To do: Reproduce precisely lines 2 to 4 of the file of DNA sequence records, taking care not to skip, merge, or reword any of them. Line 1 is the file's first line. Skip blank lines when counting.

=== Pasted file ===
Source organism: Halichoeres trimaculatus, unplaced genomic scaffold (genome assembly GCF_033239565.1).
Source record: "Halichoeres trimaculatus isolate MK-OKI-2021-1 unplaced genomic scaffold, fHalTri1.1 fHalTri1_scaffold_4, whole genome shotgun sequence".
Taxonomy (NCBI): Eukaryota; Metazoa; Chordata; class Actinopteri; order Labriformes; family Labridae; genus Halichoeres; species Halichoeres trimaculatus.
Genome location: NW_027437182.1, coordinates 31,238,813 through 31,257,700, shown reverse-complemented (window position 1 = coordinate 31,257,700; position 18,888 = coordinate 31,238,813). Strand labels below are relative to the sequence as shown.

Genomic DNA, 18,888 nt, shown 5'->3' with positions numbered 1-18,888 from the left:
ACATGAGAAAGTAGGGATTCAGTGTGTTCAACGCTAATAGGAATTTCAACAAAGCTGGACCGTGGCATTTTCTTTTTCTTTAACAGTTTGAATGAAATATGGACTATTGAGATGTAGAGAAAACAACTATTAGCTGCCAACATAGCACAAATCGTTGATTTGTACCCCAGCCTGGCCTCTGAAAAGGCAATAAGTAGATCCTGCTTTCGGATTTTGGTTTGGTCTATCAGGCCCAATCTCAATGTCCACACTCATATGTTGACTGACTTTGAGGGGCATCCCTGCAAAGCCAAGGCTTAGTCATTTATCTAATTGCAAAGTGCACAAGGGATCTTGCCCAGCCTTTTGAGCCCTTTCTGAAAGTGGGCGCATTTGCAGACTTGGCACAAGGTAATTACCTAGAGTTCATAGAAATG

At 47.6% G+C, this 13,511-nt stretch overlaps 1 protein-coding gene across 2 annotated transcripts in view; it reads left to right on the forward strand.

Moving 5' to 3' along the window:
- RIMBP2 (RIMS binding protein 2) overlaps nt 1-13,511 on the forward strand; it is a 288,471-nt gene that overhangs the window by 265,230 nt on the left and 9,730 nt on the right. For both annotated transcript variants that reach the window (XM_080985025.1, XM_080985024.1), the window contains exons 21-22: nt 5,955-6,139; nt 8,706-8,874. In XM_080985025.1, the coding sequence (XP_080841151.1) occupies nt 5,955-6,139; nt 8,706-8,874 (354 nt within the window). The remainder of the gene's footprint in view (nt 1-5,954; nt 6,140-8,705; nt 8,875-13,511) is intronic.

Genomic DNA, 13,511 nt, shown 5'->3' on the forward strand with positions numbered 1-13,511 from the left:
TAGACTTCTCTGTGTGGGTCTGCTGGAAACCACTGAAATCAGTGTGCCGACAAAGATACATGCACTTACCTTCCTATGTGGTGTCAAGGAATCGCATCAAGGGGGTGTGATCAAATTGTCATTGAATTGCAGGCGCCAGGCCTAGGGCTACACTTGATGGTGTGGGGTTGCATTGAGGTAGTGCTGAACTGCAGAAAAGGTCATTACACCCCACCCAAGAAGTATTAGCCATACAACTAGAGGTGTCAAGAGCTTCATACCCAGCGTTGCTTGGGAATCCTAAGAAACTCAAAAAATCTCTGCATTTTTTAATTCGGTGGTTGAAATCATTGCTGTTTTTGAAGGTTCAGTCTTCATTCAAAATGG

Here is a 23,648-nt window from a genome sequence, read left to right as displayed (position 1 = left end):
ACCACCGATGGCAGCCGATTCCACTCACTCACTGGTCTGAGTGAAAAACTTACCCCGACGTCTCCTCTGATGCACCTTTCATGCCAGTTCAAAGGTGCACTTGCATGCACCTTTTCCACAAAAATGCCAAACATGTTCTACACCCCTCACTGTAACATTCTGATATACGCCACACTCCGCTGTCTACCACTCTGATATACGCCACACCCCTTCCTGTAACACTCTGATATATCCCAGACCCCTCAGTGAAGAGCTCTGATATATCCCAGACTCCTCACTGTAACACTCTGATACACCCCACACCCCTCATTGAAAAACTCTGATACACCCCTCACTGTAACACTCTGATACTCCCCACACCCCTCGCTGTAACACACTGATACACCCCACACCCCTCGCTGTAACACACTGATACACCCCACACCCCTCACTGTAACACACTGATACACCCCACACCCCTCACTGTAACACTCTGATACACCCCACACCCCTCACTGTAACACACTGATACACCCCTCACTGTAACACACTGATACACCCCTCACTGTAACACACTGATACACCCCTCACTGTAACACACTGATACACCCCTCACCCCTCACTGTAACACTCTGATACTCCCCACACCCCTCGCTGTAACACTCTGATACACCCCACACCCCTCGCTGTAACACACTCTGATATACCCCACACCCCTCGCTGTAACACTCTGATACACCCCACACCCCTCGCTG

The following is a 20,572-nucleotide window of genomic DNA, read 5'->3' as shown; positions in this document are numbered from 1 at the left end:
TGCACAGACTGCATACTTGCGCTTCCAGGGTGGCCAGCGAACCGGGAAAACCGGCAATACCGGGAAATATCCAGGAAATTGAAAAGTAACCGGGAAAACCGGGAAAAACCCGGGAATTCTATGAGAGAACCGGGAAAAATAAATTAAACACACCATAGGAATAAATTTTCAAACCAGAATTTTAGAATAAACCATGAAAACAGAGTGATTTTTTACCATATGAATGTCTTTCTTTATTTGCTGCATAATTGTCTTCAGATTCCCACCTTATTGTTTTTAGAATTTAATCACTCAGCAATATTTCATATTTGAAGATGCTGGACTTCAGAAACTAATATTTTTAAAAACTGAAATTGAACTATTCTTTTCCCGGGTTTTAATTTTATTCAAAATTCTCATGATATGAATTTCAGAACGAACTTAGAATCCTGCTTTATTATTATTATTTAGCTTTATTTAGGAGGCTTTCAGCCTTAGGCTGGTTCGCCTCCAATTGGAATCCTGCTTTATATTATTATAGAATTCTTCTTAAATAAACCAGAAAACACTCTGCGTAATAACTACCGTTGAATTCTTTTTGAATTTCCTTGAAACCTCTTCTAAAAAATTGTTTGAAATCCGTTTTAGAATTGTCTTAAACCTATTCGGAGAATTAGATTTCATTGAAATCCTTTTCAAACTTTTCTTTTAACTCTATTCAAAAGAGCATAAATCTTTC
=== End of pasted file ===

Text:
Source record: "Halichoeres trimaculatus isolate MK-OKI-2021-1 unplaced genomic scaffold, fHalTri1.1 fHalTri1_scaffold_4, whole genome shotgun sequence".
Taxonomy (NCBI): Eukaryota; Metazoa; Chordata; class Actinopteri; order Labriformes; family Labridae; genus Halichoeres; species Halichoeres trimaculatus.
Genome location: NW_027437182.1, coordinates 31,238,813 through 31,257,700, shown reverse-complemented (window position 1 = coordinate 31,257,700; position 18,888 = coordinate 31,238,813). Strand labels below are relative to the sequence as shown.